What triggers this process is not fully understood. It was not a phenomenon noted upon yews in any historic yew research, such as by John Lowe, Robert Hutchison and others in the 18th and 19th centuries, and nor by others such as Vaughan Cornish in the middle of the 20th century. It would be unusual that if it was seen, it would not have been observed and investigated further by at least one of these figures. That does not mean to say the phenomenon did not exist then, just that it was never recorded on yews these people had observed. However, it has been increasingly noted in recent decades at a few locations in Wales and southern England and monitoring of these growths has seen the foliage turn from white to a golden yellow colour.
In the book The God Tree by Janis Fry (Cappel Bann 2013) the appearance of this growth on ancient yews is claimed to be a manifestation of the legendary ‘Golden Bough’ or ‘Golden Branch’ of Classical mythology. This symbolism is featured especially in Greek myth and legend, involving purification rites before making a metaphysical passage to the Underworld. It also involves involves female spiritual figures known as the Furies. However, the claims and evidence given for this in the book are far too much to enter into any further here. Suffice to say, to people living in prehistoric times a ‘golden branch’ especially if appearing upon a sacred yew dedicated to a particular god or goddess, is easily understood today as being of no doubt amazing mystical importance to those people given their cosmology. Such branches being removed to becoming ritual talismans is also entirely understandable.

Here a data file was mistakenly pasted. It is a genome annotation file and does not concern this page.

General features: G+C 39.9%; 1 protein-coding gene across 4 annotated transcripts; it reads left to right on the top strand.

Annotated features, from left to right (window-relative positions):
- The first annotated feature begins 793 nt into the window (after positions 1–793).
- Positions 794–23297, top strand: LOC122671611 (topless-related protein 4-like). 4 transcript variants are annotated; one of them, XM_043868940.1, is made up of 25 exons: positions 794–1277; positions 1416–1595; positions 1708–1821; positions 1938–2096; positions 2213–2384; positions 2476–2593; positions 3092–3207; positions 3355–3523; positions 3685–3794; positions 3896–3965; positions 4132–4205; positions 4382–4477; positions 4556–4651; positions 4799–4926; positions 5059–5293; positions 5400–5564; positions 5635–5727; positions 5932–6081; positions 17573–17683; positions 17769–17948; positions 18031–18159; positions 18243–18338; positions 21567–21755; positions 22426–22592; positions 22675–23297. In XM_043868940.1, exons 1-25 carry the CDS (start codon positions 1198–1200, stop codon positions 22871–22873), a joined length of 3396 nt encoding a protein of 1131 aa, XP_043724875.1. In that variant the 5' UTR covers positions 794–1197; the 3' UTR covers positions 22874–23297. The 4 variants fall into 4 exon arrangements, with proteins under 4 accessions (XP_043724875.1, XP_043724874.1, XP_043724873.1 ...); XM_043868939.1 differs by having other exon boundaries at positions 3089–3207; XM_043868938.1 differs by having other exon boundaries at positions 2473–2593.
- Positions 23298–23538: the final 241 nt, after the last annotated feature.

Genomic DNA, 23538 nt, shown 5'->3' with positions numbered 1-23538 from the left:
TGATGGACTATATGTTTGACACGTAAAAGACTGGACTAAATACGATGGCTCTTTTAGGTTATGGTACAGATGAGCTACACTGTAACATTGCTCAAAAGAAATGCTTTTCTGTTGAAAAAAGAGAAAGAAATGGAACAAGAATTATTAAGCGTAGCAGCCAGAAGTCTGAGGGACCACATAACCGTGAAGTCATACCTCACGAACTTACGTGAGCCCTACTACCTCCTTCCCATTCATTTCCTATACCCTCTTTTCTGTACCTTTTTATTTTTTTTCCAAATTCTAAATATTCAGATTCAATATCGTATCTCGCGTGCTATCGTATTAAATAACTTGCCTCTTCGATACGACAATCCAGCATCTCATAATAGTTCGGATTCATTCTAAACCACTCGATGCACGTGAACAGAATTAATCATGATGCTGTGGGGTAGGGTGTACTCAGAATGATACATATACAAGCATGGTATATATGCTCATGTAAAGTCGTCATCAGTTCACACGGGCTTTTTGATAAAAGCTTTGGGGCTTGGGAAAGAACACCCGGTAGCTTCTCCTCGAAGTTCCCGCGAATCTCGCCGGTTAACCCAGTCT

However, they did not know that in fact this is not a wondrous and beneficial sign because its golden, but rather the yew is isolating something from spreading unchecked and being a golden colour means the foliage cannot photosynthesise. In fact, it shows that in this particular section of the yew something is not quite ‘right’ and the yew is acting defensively against it. Perhaps in time the foliage may revert to green once more, after a long-term healing process has occurred, but this has not been observed so far. As mentioned, the cause of this reaction by the yew is not known and considering it has only been noted on a handful of yews so far and none in Scotland makes it appearing at Scone a rare phenomenon indeed.
As Scone is such a unique place in Scotland’s history perhaps it is fitting indeed that it should possess what is, so far, the only yew in Scotland to exhibit the golden branch phenomenon which in Classical ancient history is involved so much with the fate of nations, as Scone has been for over 1000 years.
(1): www.en.wikipedia.org/Westminster_ Stone_ theory